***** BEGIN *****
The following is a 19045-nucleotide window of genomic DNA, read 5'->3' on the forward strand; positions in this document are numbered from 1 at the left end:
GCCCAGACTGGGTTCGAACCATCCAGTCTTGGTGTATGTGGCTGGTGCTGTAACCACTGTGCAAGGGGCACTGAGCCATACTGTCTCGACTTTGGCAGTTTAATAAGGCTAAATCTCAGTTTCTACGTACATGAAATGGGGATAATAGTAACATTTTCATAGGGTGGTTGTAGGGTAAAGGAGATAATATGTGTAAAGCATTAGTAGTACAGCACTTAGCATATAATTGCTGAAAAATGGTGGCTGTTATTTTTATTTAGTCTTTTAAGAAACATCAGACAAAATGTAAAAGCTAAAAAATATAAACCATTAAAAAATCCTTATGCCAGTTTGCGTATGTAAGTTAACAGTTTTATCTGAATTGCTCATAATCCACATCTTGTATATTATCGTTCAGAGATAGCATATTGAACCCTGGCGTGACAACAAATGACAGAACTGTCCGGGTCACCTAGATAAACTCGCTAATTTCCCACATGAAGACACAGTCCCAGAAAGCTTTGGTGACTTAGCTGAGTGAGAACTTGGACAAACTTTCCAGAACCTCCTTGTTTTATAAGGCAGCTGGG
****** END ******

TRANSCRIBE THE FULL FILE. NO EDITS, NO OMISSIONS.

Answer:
The following is a 19045-nucleotide window of genomic DNA, read 5'->3' on the forward strand; positions in this document are numbered from 1 at the left end:
GCCCAGACTGGGTTCGAACCATCCAGTCTTGGTGTATGTGGCTGGTGCTGTAACCACTGTGCAAGGGGCACTGAGCCATACTGTCTCGACTTTGGCAGTTTAATAAGGCTAAATCTCAGTTTCTACGTACATGAAATGGGGATAATAGTAACATTTTCATAGGGTGGTTGTAGGGTAAAGGAGATAATATGTGTAAAGCATTAGTAGTACAGCACTTAGCATATAATTGCTGAAAAATGGTGGCTGTTATTTTTATTTAGTCTTTTAAGAAACATCAGACAAAATGTAAAAGCTAAAAAATATAAACCATTAAAAAATCCTTATGCCAGTTTGCGTATGTAAGTTAACAGTTTTATCTGAATTGCTCATAATCCACATCTTGTATATTATCGTTCAGAGATAGCATATTGAACCCTGGCGTGACAACAAATGACAGAACTGTCCGGGTCACCTAGATAAACTCGCTAATTTCCCACATGAAGACACAGTCCCAGAAAGCTTTGGTGACTTAGCTGAGTGAGAACTTGGACAAACTTTCCAGAACCTCCTTGTTTTATAAGGCAGCTGGG